I've read various things on containers vs. virtual machines. That's not what I'm asking (I don't think). If I am using containers, do I use them on a virtual machine?

My server is 2012r2 on the bare metal, not hyper-v server, no virtualization on the bare-metal, Windows Standard 2012r2 is installed.

If I want to use Docker, do I create a VM in Hyper-V and use Docker in that VM?

Do I use Docker on the bare metal OS?

This is a similar question, Why do we use a OS Base Image with Docker if containers have no Guest OS?


It depends on your application you're running and if you will benefit from the features presented with virtualizing your underlying atomic host.

Live migration in Docker is much more complicated than live migrating an entire atomic host that is itself a VM (Via KVM live migration or vMotion, for example). Virtual machines are easier to deploy than physical machines, and are easier to delegate network connections to. It's also much easier to create demarkation of responsibility within an organization when using VMs. For example, the infrastructure team might end its responsibility at the hypervisor level, while the ops team picks up that responsibility at the guest level. The same applies to deployment tools and configuration management.

However, if your application demands for performance outweigh those benefits (or if those benefits don't have anything to do with your application), and baremetal deployments help in this way for you then by all means stick it on bare metal. In all likelihood, whatever you're doing needs to be continuously reproducible, so be careful with potential "special snowflake" configurations.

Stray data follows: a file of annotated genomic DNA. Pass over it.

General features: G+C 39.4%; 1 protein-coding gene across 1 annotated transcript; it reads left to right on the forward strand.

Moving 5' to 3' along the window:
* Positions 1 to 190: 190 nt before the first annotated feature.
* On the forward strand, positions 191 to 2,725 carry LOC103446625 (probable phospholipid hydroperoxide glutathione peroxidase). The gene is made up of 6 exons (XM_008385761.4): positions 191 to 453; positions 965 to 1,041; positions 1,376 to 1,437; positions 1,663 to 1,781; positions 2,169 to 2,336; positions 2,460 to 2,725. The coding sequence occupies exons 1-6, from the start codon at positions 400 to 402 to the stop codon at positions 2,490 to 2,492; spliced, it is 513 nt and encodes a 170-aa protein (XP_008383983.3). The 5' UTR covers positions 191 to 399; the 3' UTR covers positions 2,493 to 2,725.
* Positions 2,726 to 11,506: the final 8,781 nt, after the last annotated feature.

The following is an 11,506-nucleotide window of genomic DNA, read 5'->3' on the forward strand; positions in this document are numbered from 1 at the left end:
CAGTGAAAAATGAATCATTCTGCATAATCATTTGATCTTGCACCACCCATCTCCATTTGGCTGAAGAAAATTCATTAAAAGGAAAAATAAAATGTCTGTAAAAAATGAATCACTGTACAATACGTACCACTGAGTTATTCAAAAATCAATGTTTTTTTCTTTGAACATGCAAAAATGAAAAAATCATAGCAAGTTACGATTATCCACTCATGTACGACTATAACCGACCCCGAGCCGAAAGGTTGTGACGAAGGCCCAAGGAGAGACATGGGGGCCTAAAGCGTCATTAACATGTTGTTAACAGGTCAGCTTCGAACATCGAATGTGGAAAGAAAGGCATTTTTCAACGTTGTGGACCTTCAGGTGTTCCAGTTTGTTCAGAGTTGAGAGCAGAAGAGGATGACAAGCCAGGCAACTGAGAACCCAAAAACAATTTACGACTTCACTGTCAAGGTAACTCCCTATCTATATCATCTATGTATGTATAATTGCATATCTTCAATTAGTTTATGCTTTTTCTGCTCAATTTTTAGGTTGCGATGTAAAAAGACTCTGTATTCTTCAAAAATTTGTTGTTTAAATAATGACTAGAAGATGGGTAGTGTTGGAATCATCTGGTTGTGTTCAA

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    Isn't Docker on Win just an interface to a docker engine in a VM? In other words: Is "bare metal Docker" on Windows possible at all? – Sven Nov 30 '16 at 20:04
  • I'm pretty sure it's not possible in a Windows environment. I haven't looked at it, but I'm 100% sure people aren't spinning up Ubuntu with an NT kernel. – Spooler Nov 30 '16 at 20:06
  • @SmallLoanOf1M Don't be so sure about that. – Michael Hampton Nov 30 '16 at 20:06
  • Is this what you mean? martinfowler.com/bliki/SnowflakeServer.html Wouldn't containers be good to avoid that? – johnny Nov 30 '16 at 20:08
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    The answer is always to use configuration management wherever you can. Going back to your original question, since Docker (today) absolutely requires hyper-v and to run within a VM, the idea of baremetal performance with a Windows host is moot. – Spooler Nov 30 '16 at 20:50

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